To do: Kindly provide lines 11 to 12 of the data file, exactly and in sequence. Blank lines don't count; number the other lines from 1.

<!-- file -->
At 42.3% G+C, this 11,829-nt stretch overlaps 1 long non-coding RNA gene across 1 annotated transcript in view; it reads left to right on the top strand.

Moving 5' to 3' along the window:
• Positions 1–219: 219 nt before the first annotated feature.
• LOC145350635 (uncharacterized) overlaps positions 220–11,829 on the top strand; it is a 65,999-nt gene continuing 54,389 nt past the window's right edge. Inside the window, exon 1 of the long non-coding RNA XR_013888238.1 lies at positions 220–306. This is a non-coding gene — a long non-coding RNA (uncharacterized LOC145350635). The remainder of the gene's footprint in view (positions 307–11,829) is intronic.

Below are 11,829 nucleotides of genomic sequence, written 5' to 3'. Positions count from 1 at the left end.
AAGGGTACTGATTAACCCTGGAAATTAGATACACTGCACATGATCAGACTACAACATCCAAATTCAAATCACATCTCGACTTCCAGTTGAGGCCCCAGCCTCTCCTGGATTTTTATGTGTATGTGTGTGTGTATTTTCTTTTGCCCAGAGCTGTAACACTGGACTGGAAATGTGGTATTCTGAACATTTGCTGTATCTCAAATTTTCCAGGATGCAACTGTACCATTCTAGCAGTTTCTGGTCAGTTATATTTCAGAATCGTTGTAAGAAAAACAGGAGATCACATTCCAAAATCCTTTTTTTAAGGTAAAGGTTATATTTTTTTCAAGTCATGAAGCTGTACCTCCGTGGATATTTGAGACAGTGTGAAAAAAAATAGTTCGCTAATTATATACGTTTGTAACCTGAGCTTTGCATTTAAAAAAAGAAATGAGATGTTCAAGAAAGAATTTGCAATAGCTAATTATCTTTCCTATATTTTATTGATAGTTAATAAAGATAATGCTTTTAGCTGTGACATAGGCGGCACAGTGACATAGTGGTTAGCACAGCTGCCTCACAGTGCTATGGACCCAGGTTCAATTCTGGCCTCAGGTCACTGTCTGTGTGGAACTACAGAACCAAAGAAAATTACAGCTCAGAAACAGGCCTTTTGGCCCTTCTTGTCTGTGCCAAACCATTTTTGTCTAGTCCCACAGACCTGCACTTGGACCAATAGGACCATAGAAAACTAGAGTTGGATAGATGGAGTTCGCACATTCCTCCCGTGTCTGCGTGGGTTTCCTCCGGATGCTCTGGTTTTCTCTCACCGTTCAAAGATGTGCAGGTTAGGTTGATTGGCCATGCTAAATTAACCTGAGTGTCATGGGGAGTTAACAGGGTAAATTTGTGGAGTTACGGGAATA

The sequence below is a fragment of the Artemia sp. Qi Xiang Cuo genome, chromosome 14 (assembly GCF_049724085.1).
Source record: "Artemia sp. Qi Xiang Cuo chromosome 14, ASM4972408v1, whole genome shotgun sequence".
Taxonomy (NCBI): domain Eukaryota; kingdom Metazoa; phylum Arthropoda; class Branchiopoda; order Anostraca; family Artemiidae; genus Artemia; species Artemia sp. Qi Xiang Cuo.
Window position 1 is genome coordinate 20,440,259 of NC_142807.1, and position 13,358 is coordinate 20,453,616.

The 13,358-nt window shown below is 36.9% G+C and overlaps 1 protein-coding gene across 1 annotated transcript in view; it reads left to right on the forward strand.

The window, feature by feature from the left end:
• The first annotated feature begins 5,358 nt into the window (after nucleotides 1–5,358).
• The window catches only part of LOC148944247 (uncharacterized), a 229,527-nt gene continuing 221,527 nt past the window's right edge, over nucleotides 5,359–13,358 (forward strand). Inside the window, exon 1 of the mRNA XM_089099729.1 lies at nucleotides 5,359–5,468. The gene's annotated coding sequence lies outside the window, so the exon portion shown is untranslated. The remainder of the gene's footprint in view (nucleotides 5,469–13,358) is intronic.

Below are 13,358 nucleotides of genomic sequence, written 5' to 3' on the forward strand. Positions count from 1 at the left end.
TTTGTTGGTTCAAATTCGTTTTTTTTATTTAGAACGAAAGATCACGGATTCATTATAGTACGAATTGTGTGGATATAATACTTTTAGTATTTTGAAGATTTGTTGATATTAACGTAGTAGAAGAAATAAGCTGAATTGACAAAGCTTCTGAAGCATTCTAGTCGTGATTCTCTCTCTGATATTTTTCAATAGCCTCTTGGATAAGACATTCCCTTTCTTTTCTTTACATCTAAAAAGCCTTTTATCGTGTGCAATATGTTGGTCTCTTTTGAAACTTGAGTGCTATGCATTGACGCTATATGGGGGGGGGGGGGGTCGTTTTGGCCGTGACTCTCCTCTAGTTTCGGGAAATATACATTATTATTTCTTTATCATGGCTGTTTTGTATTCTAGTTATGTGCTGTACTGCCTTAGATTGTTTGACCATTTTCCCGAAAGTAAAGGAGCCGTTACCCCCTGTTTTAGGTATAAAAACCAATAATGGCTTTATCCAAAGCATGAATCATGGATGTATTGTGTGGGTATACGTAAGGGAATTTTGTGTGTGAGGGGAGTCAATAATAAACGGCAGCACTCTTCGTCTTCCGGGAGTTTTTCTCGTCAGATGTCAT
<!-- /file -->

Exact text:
The 13,358-nt window shown below is 36.9% G+C and overlaps 1 protein-coding gene across 1 annotated transcript in view; it reads left to right on the forward strand.

The window, feature by feature from the left end: